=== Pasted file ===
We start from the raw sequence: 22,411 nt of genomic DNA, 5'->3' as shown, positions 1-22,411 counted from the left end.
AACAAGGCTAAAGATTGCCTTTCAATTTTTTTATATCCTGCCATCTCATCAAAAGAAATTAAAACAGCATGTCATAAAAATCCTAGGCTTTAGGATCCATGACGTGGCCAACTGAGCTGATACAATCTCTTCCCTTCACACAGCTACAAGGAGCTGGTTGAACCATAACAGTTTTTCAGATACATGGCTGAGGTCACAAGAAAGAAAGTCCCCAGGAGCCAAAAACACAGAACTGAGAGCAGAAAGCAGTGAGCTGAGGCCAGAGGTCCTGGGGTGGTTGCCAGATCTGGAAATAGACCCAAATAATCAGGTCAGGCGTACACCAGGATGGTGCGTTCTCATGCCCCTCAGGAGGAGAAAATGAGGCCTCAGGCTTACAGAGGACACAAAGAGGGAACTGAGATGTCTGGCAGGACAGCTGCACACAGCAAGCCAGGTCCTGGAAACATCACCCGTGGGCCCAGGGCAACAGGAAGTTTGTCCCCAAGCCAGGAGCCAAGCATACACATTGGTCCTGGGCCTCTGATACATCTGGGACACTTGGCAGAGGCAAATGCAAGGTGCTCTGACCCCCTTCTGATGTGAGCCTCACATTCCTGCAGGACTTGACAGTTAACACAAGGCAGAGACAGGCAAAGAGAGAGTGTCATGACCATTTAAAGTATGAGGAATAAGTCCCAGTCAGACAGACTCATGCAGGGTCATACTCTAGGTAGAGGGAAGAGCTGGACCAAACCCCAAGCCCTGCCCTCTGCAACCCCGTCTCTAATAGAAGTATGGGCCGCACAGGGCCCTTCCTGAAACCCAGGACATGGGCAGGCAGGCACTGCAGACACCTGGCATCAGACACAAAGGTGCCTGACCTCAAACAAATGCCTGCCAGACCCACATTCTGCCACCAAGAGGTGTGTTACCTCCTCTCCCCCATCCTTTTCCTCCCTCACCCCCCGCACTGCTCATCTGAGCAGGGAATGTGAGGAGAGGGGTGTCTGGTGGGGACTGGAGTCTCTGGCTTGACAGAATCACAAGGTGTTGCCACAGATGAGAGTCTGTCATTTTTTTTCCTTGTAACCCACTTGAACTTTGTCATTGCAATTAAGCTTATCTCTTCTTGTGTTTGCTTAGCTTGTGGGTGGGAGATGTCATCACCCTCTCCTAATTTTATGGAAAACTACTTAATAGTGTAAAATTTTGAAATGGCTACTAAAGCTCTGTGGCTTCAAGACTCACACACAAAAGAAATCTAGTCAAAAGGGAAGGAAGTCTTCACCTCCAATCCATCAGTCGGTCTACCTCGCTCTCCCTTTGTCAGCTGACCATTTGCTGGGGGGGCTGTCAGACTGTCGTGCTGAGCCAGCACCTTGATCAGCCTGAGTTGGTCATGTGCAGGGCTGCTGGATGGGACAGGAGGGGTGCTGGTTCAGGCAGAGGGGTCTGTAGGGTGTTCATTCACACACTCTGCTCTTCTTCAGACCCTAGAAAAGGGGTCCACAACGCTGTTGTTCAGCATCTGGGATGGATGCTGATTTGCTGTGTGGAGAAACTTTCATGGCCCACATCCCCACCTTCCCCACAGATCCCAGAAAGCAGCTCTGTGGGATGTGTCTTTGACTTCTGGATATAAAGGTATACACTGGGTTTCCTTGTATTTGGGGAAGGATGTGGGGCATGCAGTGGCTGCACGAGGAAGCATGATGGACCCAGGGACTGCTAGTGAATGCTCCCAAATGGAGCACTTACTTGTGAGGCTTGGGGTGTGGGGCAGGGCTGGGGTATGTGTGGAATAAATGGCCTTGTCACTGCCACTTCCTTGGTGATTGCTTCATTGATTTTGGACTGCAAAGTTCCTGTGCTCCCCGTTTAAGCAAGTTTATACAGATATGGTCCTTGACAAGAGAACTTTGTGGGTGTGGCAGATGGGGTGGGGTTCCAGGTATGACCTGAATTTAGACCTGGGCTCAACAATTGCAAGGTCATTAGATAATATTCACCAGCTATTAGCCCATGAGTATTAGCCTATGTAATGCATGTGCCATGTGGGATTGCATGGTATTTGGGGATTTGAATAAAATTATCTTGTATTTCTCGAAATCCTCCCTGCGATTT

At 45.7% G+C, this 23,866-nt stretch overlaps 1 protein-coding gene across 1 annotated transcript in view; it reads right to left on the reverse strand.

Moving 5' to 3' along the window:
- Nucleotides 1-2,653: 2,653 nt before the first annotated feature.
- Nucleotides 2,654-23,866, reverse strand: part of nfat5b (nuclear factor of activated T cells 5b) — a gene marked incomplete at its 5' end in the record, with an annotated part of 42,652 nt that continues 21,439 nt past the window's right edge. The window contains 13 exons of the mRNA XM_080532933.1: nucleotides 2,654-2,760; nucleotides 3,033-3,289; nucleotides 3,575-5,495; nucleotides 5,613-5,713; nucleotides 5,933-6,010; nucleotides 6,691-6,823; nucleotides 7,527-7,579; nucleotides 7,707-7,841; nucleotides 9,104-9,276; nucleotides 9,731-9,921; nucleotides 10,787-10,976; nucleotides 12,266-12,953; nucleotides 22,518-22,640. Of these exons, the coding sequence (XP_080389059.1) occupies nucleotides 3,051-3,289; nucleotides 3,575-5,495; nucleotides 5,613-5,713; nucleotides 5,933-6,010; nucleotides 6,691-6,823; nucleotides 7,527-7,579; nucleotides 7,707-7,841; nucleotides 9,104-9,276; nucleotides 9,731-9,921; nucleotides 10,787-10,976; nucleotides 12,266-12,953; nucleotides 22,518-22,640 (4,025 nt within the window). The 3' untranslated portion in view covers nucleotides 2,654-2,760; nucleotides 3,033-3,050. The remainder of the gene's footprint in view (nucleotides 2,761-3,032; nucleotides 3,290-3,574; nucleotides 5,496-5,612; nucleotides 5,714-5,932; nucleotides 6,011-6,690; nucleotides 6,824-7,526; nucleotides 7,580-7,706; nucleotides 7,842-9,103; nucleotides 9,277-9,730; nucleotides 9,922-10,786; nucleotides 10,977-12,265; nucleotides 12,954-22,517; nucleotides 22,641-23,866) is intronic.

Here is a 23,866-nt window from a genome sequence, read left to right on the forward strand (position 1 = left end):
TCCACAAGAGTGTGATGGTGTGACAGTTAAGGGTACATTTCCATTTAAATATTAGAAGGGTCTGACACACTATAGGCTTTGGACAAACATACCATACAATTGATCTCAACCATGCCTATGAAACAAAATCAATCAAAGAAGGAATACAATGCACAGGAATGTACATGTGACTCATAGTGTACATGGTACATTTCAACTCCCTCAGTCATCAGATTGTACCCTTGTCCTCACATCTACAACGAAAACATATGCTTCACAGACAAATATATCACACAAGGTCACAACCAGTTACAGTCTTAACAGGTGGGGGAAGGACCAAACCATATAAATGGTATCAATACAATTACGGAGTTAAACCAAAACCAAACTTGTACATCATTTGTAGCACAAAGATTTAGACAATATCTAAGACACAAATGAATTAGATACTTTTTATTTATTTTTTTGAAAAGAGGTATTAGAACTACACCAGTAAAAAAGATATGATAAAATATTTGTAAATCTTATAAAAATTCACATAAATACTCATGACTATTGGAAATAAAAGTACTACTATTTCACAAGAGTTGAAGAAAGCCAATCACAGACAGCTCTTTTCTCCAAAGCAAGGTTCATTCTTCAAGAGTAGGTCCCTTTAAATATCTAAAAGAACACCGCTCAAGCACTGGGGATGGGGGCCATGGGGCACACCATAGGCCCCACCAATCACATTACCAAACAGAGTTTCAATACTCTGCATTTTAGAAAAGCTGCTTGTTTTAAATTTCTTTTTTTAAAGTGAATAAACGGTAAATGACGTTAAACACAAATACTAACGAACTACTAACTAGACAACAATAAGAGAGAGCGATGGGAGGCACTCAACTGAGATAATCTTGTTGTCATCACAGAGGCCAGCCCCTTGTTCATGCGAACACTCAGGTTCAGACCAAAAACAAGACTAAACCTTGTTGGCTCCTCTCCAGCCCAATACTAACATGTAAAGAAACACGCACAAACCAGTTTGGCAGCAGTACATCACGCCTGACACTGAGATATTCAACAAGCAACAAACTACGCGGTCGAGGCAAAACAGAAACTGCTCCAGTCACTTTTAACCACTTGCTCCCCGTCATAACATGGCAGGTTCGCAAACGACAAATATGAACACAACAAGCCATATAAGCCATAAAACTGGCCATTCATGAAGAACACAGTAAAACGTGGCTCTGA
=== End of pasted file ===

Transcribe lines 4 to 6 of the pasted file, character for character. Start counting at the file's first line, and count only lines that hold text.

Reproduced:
Moving 5' to 3' along the window:
- Nucleotides 1-2,653: 2,653 nt before the first annotated feature.
- Nucleotides 2,654-23,866, reverse strand: part of nfat5b (nuclear factor of activated T cells 5b) — a gene marked incomplete at its 5' end in the record, with an annotated part of 42,652 nt that continues 21,439 nt past the window's right edge. The window contains 13 exons of the mRNA XM_080532933.1: nucleotides 2,654-2,760; nucleotides 3,033-3,289; nucleotides 3,575-5,495; nucleotides 5,613-5,713; nucleotides 5,933-6,010; nucleotides 6,691-6,823; nucleotides 7,527-7,579; nucleotides 7,707-7,841; nucleotides 9,104-9,276; nucleotides 9,731-9,921; nucleotides 10,787-10,976; nucleotides 12,266-12,953; nucleotides 22,518-22,640. Of these exons, the coding sequence (XP_080389059.1) occupies nucleotides 3,051-3,289; nucleotides 3,575-5,495; nucleotides 5,613-5,713; nucleotides 5,933-6,010; nucleotides 6,691-6,823; nucleotides 7,527-7,579; nucleotides 7,707-7,841; nucleotides 9,104-9,276; nucleotides 9,731-9,921; nucleotides 10,787-10,976; nucleotides 12,266-12,953; nucleotides 22,518-22,640 (4,025 nt within the window). The 3' untranslated portion in view covers nucleotides 2,654-2,760; nucleotides 3,033-3,050. The remainder of the gene's footprint in view (nucleotides 2,761-3,032; nucleotides 3,290-3,574; nucleotides 5,496-5,612; nucleotides 5,714-5,932; nucleotides 6,011-6,690; nucleotides 6,824-7,526; nucleotides 7,580-7,706; nucleotides 7,842-9,103; nucleotides 9,277-9,730; nucleotides 9,922-10,786; nucleotides 10,977-12,265; nucleotides 12,954-22,517; nucleotides 22,641-23,866) is intronic.